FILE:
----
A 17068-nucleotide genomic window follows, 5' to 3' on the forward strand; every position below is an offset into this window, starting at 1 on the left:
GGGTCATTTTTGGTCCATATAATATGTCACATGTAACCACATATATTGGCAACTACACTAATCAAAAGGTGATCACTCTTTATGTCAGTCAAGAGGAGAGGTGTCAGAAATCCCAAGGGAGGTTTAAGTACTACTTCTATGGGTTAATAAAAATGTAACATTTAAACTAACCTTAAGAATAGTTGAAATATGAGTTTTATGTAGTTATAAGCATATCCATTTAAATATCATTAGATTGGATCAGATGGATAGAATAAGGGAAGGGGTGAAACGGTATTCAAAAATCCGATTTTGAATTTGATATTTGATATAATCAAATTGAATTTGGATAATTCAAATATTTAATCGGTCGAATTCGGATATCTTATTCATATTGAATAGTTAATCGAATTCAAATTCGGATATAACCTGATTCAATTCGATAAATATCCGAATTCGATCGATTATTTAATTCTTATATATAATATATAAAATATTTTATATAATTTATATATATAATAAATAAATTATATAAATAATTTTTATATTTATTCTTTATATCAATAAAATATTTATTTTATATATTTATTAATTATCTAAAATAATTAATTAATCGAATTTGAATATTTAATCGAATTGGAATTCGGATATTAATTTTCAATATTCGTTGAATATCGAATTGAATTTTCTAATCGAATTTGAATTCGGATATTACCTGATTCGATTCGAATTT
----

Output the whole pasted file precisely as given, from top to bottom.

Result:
A 17068-nucleotide genomic window follows, 5' to 3' on the forward strand; every position below is an offset into this window, starting at 1 on the left:
GGGTCATTTTTGGTCCATATAATATGTCACATGTAACCACATATATTGGCAACTACACTAATCAAAAGGTGATCACTCTTTATGTCAGTCAAGAGGAGAGGTGTCAGAAATCCCAAGGGAGGTTTAAGTACTACTTCTATGGGTTAATAAAAATGTAACATTTAAACTAACCTTAAGAATAGTTGAAATATGAGTTTTATGTAGTTATAAGCATATCCATTTAAATATCATTAGATTGGATCAGATGGATAGAATAAGGGAAGGGGTGAAACGGTATTCAAAAATCCGATTTTGAATTTGATATTTGATATAATCAAATTGAATTTGGATAATTCAAATATTTAATCGGTCGAATTCGGATATCTTATTCATATTGAATAGTTAATCGAATTCAAATTCGGATATAACCTGATTCAATTCGATAAATATCCGAATTCGATCGATTATTTAATTCTTATATATAATATATAAAATATTTTATATAATTTATATATATAATAAATAAATTATATAAATAATTTTTATATTTATTCTTTATATCAATAAAATATTTATTTTATATATTTATTAATTATCTAAAATAATTAATTAATCGAATTTGAATATTTAATCGAATTGGAATTCGGATATTAATTTTCAATATTCGTTGAATATCGAATTGAATTTTCTAATCGAATTTGAATTCGGATATTACCTGATTCGATTCGAATTT